Posts Tagged ‘onions’
- Bacon Wrapped Dates
- Avocado Fries
- Chipotle Lime Sauce
- Beer Battered Fish and Onion Rings
- Red Pepper Sauce
I don’t eat a lot of fried food, but sometimes, you have to fry. I wanted to make Avocado Fries, and considering that there was already going to be a pan of hot oil, why not throw some other things in as well?
My friend, Amber Lewis, chief cook and bottle washer, and event planner extraordinaire at Cool Dreams, makes these wonderful Bacon Wrapped Dates and Artichoke Stuffed Wontons. She suggested we make fried onions to go with our other appetizers, and I said we should make beer battered fish to go with it.
Recipes in this Post
The word Chimichurri reminds me so much of Chim-Chim Cher-ee that I can’t help but get the song stuck in my head. I would change the words a bit though, “Good luck will rub off when I barbecue you, or blow me a kiss (smoke), and that’s lucky, too.” Chimichurri is a sauce for grilled meats that originated in Argentina. It is made from finely chopped parsley, minced garlic, olive oil, oregano, and white or red vinegar. It also makes a fine marinade for flap steak on the grill. Here’s the real words:
Chim chim cher-oo!
Good luck will rub off when
I shake ‘ands with you
Or blow me a kiss
And that’s lucky too
Chim-Chim Cher-ee from “Mary Poppins”, composed by Robert B. Sherman and Richard M. Sherman
The best meat for this is flap steak, because it is thin, meaty and marinades beautifully. It should be cooked on the grill on high heat, directly over the coals. Let it rest for a few minutes before chopping it up. Flap steak is available in most supermarkets.
Usually, I heat tortillas on the stove top, and I thought to myself, why not just put them on the grill? You know what, they were nice and soft, and fantastic!
Recipes in this Post
When I was a little girl growing up in Germany, when we had Oxen Shvantz Suppe it was always a real treat. Braised with wine for hours they are tender and juicy. They are wonderful on a cold, rainy winter day.
What are ox tails, you ask? Well, they are the tail of an ox or steer which is cut into 2 to 3 inch pieces. They are very meaty and make a nice gravy, all on their own. How do you eat ox tails? You get most of the meat out with your fork, then you pick the piece up and suck all the goodness out of the bone. A bone bowl is a good thing to have on the table when you are serving ox tails.
When you go to buy ox tails, be sure and get them from a reputable butcher. The bony part should be bright white, the sinew pink, and the meat should be nice and red. I was lucky, my butcher brought out a tail and cut it there in front of me with his incredibly sharp knife. You can’t get any fresher than that.
Sometimes, on a cold day that looks like it might rain, you have to have chili. Usually, I make a big pot of it, and it cooks a long time to let the beans get nice and soft. Sometimes, you just don’t have that kind of time, but you don’t want something that came out of a can.
I don’t buy the Chili mix in the bag. I make my own, and you should, too. It’s very simple, and better because you can control the heat and you know what’s in it. Basically, it’s a mixture of chilies, cumin and a little salt.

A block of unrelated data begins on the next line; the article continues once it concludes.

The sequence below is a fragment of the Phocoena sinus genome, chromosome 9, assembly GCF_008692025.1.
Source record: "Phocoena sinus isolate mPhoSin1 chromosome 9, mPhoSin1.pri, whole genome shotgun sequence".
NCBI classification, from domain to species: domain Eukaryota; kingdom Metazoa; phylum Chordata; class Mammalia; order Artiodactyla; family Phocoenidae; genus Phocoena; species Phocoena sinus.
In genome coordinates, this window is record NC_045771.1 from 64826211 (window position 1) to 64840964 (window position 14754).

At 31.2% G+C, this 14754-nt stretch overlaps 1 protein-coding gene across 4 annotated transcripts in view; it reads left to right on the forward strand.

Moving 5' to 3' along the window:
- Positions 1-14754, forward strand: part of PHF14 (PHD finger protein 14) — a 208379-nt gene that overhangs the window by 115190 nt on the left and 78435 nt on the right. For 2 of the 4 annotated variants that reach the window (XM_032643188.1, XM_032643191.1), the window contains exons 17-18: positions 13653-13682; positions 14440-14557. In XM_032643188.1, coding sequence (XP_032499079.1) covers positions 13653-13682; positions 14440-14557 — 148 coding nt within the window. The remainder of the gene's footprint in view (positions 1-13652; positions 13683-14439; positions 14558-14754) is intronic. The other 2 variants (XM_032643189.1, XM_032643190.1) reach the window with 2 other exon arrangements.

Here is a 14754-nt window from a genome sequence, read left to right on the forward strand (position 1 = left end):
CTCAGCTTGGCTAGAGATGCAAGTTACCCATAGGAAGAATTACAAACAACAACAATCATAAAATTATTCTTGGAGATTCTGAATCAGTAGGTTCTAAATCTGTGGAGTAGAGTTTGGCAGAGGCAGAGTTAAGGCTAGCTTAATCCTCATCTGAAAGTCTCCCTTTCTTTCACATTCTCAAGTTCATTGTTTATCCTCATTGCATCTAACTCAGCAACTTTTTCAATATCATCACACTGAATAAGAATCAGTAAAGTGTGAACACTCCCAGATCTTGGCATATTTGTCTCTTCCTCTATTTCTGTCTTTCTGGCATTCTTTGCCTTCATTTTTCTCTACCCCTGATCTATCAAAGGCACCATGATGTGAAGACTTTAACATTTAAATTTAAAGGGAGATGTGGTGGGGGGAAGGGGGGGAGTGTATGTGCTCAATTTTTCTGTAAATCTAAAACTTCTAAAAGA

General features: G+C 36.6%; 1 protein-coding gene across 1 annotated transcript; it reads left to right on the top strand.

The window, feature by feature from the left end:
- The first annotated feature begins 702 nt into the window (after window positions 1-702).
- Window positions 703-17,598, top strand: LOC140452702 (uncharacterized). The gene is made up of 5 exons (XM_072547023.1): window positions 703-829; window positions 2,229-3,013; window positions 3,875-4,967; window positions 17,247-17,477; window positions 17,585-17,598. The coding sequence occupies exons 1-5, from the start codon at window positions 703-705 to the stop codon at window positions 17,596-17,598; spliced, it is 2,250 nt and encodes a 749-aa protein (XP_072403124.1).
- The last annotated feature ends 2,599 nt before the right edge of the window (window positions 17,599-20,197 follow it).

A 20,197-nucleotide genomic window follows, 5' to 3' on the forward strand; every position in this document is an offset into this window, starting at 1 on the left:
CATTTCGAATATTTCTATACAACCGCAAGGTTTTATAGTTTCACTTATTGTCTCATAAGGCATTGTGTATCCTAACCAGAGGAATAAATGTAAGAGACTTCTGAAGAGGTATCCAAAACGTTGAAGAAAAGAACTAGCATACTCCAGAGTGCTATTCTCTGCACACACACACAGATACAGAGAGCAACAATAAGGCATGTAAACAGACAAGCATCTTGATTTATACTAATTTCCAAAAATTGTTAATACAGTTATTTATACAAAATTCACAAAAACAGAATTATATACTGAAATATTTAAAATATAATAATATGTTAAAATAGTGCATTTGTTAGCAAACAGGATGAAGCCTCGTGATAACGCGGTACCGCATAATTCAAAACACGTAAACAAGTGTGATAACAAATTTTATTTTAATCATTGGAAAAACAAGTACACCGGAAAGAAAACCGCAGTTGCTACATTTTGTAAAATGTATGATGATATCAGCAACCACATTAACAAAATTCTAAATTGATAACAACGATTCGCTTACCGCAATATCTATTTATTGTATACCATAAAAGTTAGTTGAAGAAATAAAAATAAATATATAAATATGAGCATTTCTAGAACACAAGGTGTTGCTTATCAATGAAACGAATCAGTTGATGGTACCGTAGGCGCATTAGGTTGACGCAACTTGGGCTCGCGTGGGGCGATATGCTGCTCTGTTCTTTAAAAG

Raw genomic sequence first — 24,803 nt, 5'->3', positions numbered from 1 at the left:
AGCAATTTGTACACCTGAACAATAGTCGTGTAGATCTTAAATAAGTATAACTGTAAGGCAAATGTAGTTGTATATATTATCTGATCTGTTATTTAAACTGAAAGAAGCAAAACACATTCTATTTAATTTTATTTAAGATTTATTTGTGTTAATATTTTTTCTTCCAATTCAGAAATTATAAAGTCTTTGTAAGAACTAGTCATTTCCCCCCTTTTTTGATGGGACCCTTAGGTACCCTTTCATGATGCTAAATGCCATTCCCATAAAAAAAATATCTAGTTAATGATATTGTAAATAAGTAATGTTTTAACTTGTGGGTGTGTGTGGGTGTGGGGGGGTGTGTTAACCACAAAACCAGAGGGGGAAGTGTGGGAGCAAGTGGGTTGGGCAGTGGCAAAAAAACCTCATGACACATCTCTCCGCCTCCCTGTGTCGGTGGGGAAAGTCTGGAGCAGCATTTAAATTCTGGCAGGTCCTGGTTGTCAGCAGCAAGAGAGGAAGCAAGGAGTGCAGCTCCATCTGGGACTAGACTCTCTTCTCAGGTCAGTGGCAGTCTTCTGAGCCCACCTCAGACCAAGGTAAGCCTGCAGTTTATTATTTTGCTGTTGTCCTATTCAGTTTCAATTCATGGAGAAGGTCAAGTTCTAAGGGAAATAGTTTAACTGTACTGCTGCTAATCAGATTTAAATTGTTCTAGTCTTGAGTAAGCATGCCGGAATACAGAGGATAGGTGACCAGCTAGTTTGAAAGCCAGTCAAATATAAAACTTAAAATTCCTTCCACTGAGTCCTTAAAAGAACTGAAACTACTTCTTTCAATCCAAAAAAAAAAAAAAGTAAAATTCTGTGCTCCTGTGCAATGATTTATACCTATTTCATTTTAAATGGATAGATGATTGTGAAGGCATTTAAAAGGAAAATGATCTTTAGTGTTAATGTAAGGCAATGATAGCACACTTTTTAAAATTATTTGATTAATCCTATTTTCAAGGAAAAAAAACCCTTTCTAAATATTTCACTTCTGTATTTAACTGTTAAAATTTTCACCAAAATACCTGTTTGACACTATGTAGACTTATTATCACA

If you live in California, you probably have access to fresh Anaheim chilies, if you live in New Mexico, you have the New Mexico chili which is a bit hotter than the Anaheim. Both chilies have thick skin, so they should be charred before use. When making my chili, I charred two nice big red bells peppers as well.
How to Char Chilies
Charring chilies is very simple. You need four things, the chilies themselves, a gas stove top, long tongs and a plastic bag (the one the chilies came in is fine). Put the gas flame up as high as it will go, and just lay the chili on the burner. Use the tongs to turn the chilies as they char. When most of the skin has been charred, put the chili in the plastic bag, close it, and let the chili steam in the bag. When the chili is cool enough to handle, remove the charred skin under running water. Not only is this a great way to skin a chili pepper, it also give the chili a nice roasted flavor. Of course, if you want really smoky flavor, do it on the Weber!
Dickens’ Christmas Dinner Menu
- Christmas Salad
- Roast Goose with Sour Cherry Sauce
- Chestnut Stuffing
- Wild Rice
- Haricots Verts
- Christmas Pudding
I lucked out this year and got a free range goose! I was so happy when I found it that I was jumping up and down. It was going to be a Dickens’ Christmas after all!
There never was such a goose. Bob said he didn’t believe there ever was such a goose cooked. Its tenderness and flavour, size and cheapness1, were the themes of universal admiration….
In half a minute Mrs Cratchit entered — flushed, but smiling proudly — with the pudding, like a speckled cannon-ball, so hard and firm, blazing in half of half-a-quartern of ignited brandy, and bedight with Christmas holly stuck into the top.
`A Merry Christmas to us all, my dears. God bless us.’
Which all the family re-echoed. `God bless us every one.’ said Tiny Tim, the last of all.
A Christmas Carol by Charles Dickens 1843
When Noelle and I went to see this cooking demonstration at William-Sonoma, I did not make these right away. I made them tonight because I had left over rotisserie chicken. Maybe I will ask Noelle over to share, on second thought, as I sit here eating one, no!
Now, what did I learn in making these? Well, first I learned that I don’t have to get my hands very dirty if I use a fork during the breading process. Then, when I tasted one, I realized I don’t have to wait until I go to Porto’s anymore – I can make these little rolled pieces of Heaven myself!